Novel DBS Benefits Parkinson's Patients Over Two Years

Daniel M. Keller, PhD

September 26, 2019

NICE, France — In a 2-year follow-up of a study using a new device for deep brain stimulation (DBS) to treat Parkinson's disease (PD), improvement in motor function was sustained, and the reduction in anti-parkinsonian medication was stable.

"At 6 months, the benefit runs closer to 49%, out 2 years you're looking at around 46, 47%," Jerrold Vitek, MD, PhD, University of Minnesota, Minneapolis, reported here at the International Congress of Parkinson's Disease and Movement Disorders.

"The meds dropped about 33%," he added. "In the United States, we tend not to drop meds for some reason as much as the Europeans do, which generally you're going to find probably 50%, maybe 60% in European studies."

The mean Unified Parkinson's Disease Rating Scale-III (UPDRS-III) score was 43.4 at pre-trial screening and 22.6 at 2 years in the stimulation on/medication off condition (46% improvement; P < .001)

The device in the study (Vercise DBS System, Boston Scientific) contains multiple, independent current sources that allow for selective activation of individual contacts on the DBS lead to provide a defined distribution of current. The trial used the device to deliver bilateral subthalamic nucleus stimulation.

Earlier 52-week, open-label results of the 12-week INTREPID study, a prospective, double-blind, multicenter, randomized trial, were presented last year and reported by Medscape Medical News at the time.

These 2-year results follow up those from the blinded phase of the study. Those initial results showed an improvement in the treatment group vs controls (between baseline and 12 weeks) in the number of waking hours per day with good symptom control and no troublesome dyskinesia as recorded on a PD diary, with no increase in anti-parkinsonian medications.

In the initial phase, 160 patients were randomly assigned 3:1 to active intervention or to sham stimulation of 1 second, just so that the device would register a stimulus to blind the controls to their group assignment. After 12 weeks, all participants received active, open-label treatment.

Patients included in the study had bilateral idiopathic PD, 5 years or greater of motor symptoms, a Hoehn & Yahr score of 2 or greater, and a UPDRS-III score of 30 or higher off medication. They had 6 or more hours per day of poor motor function, a 33% or greater improvement on UPDRS-III following medication, and were good surgical candidates for bilateral subthalamic nucleus DBS.

At baseline, the mean age of the patients was 59.9 ± 7.95 years, with 43.1% younger than age 60, 72.5% male, and a disease duration of about 10 years.

On the Global Impression of Change scale, "physicians saw about 95% of patients felt they were satisfied [or] extremely satisfied with their outcome," Vitek said. "Then you ask the patients, and again, it's sitting pretty close to about 90%, and that's maintained for the 2 years."

He noted that despite the fact that physicians considered only about 3% of patients worsening over the 2 years, 6% of patients thought their symptoms had worsened at 6 months, increasing to 9.3% and then 10.6% of patients at year 1 and year 2, respectively.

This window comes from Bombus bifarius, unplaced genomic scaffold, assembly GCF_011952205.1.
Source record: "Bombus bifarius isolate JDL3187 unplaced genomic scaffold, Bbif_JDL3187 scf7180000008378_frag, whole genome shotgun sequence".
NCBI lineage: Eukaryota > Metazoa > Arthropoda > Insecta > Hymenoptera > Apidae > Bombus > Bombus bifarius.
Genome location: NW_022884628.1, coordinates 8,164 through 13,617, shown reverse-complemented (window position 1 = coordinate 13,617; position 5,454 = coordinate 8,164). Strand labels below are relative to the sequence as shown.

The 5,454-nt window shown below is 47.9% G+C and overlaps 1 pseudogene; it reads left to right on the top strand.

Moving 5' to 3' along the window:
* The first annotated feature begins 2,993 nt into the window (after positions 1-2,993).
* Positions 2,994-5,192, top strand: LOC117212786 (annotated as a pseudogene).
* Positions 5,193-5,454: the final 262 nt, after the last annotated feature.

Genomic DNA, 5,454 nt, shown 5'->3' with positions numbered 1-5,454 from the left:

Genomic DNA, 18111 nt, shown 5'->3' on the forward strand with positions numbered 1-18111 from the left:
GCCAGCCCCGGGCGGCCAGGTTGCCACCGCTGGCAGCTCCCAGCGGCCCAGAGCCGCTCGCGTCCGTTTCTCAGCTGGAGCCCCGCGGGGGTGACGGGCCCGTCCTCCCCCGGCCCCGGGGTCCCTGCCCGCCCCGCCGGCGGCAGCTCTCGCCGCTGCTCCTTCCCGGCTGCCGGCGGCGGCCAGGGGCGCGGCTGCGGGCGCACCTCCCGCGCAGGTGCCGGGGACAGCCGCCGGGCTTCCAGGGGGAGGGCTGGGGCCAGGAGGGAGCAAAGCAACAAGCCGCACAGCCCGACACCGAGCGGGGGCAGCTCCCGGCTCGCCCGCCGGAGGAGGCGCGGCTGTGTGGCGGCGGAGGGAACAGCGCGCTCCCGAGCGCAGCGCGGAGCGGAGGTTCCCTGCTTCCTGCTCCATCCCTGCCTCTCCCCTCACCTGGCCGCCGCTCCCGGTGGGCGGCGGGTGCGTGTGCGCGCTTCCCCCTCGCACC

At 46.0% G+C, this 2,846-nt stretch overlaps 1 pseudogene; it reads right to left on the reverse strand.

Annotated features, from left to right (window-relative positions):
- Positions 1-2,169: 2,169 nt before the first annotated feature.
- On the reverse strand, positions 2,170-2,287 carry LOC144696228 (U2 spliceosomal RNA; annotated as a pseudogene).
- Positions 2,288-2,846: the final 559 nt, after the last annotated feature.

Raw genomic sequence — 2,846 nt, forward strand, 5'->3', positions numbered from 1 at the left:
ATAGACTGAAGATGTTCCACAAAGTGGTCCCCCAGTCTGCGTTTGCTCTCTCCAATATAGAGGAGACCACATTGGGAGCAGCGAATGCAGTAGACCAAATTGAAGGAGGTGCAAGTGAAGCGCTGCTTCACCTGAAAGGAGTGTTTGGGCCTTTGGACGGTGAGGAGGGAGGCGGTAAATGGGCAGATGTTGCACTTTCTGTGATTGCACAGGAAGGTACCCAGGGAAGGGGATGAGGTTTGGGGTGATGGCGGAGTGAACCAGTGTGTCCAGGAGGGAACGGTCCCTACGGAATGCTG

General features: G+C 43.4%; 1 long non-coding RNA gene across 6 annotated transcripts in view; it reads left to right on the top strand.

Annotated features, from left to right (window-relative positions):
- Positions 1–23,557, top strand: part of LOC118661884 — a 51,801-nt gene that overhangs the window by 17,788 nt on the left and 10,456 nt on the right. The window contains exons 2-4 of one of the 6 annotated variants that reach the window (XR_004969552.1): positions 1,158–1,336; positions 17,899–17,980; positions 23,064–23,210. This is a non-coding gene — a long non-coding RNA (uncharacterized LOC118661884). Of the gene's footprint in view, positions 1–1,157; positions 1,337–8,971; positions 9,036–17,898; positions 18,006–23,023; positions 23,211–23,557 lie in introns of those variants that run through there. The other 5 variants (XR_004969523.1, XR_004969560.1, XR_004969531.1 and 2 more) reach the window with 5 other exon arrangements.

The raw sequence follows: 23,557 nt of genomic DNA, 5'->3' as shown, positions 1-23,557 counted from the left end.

Levodopa equivalents were stable during the 2-year follow-up, going from 1477 mg at baseline, to 1041 mg at 6 months, 1021 mg at 1 year, and 1011 mg at 2 years (P < .001).

Infections within the first 6 months after surgery associated with partial or total hardware removal occurred in 3.6% of patients, and intracranial hemorrhage in 2%. Infections were generally at the site of the leads; with other device studies, infections more often occurred at the site of the implantable pulse generator (IPG).  

Vitek speculated that since the IPG is rechargeable, it contains a smaller battery and could be made smaller and round, with less chance for infection at the IPG implantation site.

Five deaths occurred in the study and were unrelated to the study device or implant procedure.

Vitek said that with other devices and electrodes, current will flow in the direction of the least impedance, such as an area of tissue with higher impedance.

"With this system, you can control each contact separately and distribute the way you want it to be distributed," Vitek explained. And he said that over the time of the study, other device manufacturers had been adding more contacts, "so people are finding advantages to adding contacts."

Susan Fox, MB ChB, PhD of University Health Network, Toronto, Canada, commented to Medscape Medical News, "Technology is advancing, and the methods of trying to personalize the way DBS is delivered to the individual patients is something that is being improved, and I think that to me is the take-home message."

Michael Schwarzschild, MD, PhD, of Massachusetts General Hospital, Boston, commended the study design.

"The fact, as I think Dr Vitek highlighted, [is] that this is one of the few double-blind studies," of DBS, he said. "I think it spoke to the idea that in DBS, a little bit like exercise, it's an area that has traditionally not had the level of rigor in clinical trial design. So from what I could see, [the study] was aspiring to it and probably achieved some of that."

The study was funded by Boston Scientific. Vitek has consulted for and/or received honoraria from Boston Scientific, Medtronic, and Abbott Laboratories. Fox and Schwarzschild have disclosed no relevant financial relationships.

International Congress of Parkinson's Disease and Movement Disorders (MDS) 2019: Abstract 228. Presented September 23, 2019.

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